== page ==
Video Library

Here for both your pleasure and edification is a listing of short videos we have pulled together. The first list features videos we ourselves produced and they cover a range of topics that illustrate the practical relevance of the Primal Mind concept to one's everyday life. For your convenience, many are only 4 minutes long. List Two found below List One features 12 truly awesome and practical videos by researchers independent to us that further substantiate the key working ingredients found within our Primal Process Theory. Finally, List Three  brings you another listing of informative videos related to research on specific topics. We begin this list with a more extensive look at teens and how their brains work as compared to adults. Enjoy.


List One: Home grown.

What's Your Mindset?  (Duration: 9 mins. 41 secs.) Overview of the origins and role of mindsets in the development and use of the human mind by science writer Paul H. LeMay. Remember to take the mindset survey on this site, which you can access either on our Home page or by hitting the button above in the banner.

Introduction to the Primal Process (Duration: 4 mins. 0 secs.) Just what is the Primal Mind anyway? And what is its relationship to the Primal Game? In this installment, psychiatrist Hifzija Bajramovic introduces the basic ingredients you need to know in exploring the evolutionary origins of the human mind-brain system.

Teenage Rebellion (Duration: 4 mins. 0 secs.) Why do so many teenagers seem to go nuts? What is the basis of the so-called teenage rebellion? Drawing on Primal Process Theory, psychiatrist Hifzija Bajramovic sheds some insight into what's really going on, and suggests just how psychologically healthy this form of rebellion can ultimately be. (See List Three below for more on this topic.)

Armageddon: It's much closer than you think (Duration: 4 mins. 18 secs.) Armageddon comes in two distinct flavors reflecting two distinct processes. Societal Armageddon is the macroscopic version most culturally familiar to us, a stand-in descriptor for the ultimate showdown between good and evil. But then there is Personal Armageddon. It reflects a very different kind of process.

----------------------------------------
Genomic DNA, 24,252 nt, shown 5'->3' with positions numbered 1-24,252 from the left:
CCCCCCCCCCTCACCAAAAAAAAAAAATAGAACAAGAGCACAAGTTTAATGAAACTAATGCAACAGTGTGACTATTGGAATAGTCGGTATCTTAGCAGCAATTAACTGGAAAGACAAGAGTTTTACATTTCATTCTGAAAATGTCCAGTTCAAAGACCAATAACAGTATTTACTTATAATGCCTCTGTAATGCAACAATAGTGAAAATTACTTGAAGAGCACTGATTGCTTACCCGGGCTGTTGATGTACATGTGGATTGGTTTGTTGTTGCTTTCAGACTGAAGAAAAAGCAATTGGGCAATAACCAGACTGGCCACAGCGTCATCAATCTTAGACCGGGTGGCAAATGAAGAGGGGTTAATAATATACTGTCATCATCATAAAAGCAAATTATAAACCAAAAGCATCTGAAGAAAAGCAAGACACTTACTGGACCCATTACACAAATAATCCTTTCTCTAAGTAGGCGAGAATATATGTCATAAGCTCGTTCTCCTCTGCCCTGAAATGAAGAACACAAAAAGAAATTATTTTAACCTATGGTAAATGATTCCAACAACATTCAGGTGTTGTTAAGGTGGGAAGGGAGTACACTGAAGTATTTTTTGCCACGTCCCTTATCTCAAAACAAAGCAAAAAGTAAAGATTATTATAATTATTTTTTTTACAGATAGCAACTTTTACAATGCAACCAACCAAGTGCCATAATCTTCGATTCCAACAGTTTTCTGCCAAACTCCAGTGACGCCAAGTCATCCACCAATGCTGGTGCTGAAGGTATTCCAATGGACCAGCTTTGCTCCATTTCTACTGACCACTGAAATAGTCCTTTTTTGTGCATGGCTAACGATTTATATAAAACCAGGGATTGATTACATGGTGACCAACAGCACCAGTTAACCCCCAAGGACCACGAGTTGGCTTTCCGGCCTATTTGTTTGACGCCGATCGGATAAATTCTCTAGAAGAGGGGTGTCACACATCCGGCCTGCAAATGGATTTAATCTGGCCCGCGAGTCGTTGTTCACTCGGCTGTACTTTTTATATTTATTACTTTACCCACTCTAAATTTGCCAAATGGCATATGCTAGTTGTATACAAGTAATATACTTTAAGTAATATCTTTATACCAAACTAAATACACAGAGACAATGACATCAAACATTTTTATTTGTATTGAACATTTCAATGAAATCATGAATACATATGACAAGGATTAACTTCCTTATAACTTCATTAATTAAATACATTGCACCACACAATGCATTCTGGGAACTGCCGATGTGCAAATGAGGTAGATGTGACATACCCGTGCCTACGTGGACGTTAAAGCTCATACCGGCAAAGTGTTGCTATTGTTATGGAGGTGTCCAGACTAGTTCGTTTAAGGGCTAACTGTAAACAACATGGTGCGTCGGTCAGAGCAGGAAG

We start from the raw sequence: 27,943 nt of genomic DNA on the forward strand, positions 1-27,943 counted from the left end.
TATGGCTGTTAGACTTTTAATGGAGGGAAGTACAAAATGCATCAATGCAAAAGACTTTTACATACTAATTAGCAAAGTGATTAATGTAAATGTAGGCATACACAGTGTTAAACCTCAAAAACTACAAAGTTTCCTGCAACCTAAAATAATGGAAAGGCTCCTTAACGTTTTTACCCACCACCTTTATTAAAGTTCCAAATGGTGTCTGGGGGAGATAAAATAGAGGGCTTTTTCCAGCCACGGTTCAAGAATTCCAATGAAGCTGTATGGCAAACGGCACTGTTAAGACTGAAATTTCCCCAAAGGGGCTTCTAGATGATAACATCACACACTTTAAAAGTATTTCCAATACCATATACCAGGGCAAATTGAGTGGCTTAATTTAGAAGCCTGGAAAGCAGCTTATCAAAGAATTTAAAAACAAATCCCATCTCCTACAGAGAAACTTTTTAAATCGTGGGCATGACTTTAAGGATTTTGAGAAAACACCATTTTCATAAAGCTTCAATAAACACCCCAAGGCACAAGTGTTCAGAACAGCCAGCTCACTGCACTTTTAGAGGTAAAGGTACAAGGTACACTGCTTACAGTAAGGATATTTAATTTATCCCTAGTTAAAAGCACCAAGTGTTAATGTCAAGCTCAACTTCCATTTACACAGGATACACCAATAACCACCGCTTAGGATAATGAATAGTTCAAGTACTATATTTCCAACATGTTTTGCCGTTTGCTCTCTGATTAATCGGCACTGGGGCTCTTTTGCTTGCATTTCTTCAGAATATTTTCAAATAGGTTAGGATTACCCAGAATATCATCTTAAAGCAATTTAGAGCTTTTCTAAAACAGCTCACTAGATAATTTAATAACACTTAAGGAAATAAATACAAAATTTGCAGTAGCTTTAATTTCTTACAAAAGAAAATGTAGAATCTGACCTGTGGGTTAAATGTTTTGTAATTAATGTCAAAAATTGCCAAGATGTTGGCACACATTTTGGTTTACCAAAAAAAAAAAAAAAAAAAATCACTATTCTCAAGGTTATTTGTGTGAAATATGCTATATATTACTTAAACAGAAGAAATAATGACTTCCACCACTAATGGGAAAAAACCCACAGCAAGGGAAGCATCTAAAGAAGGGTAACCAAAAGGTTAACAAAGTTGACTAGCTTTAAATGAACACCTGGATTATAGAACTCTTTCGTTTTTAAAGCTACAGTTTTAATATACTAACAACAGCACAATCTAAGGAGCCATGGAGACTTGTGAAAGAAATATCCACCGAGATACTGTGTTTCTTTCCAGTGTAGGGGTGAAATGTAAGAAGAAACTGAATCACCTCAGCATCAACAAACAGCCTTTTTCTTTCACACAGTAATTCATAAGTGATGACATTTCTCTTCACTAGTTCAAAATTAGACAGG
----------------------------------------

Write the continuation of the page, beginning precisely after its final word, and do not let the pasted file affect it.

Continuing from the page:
The Alternating Liberal-Conservative Dynamic (Duration: 3 mins. 44 secs.) Ever notice how the political pendulum seems to swing between liberal and conservative? Is this just coincidence or is it anchored in a deeper substrate process inherent to life itself? Psychiatrist Hifzija Bajramovic offers his take on this very topic as covered in our second Primal Mind, Primal Games book.

Origins of Primal Process Theory  (Duration: 3 mins. 37 secs.) Hifzija Bajramovic, MD describes the origins of how he came to develop Primal Process Theory over the course of both his life and his 40+ year practice as an outpatient psychiatrist in a university teaching hospital in Ottawa, Ontario, Canada.

Meet the Authors of Primal Mind, Primal Games  (Duration: 25 mins. 34 secs.) Living on Purpose producer Lynn Thompson interviews both authors on September 7th of 2014, a few days before they were to see their first printed preview copy of their first book. The interview captures some of the energy of anticipation whirling around at the time, shedding insight into the creative process.

Interview with Rupert Sheldrake  (Duration: 44 mins. 35 secs.) 2004 interview of this famed English biochemist and researcher/author who elaborates on the relationships among morphic fields, time, telepathy, yoga and love. He additionally comments on how the funding of science determines much of the direction it takes and the cultural chill impact this has on scientific thinking.

...stay tuned... more videos to come for list one in the weeks to come.


List Two: Moving beyond the unconscious limits of our own minds.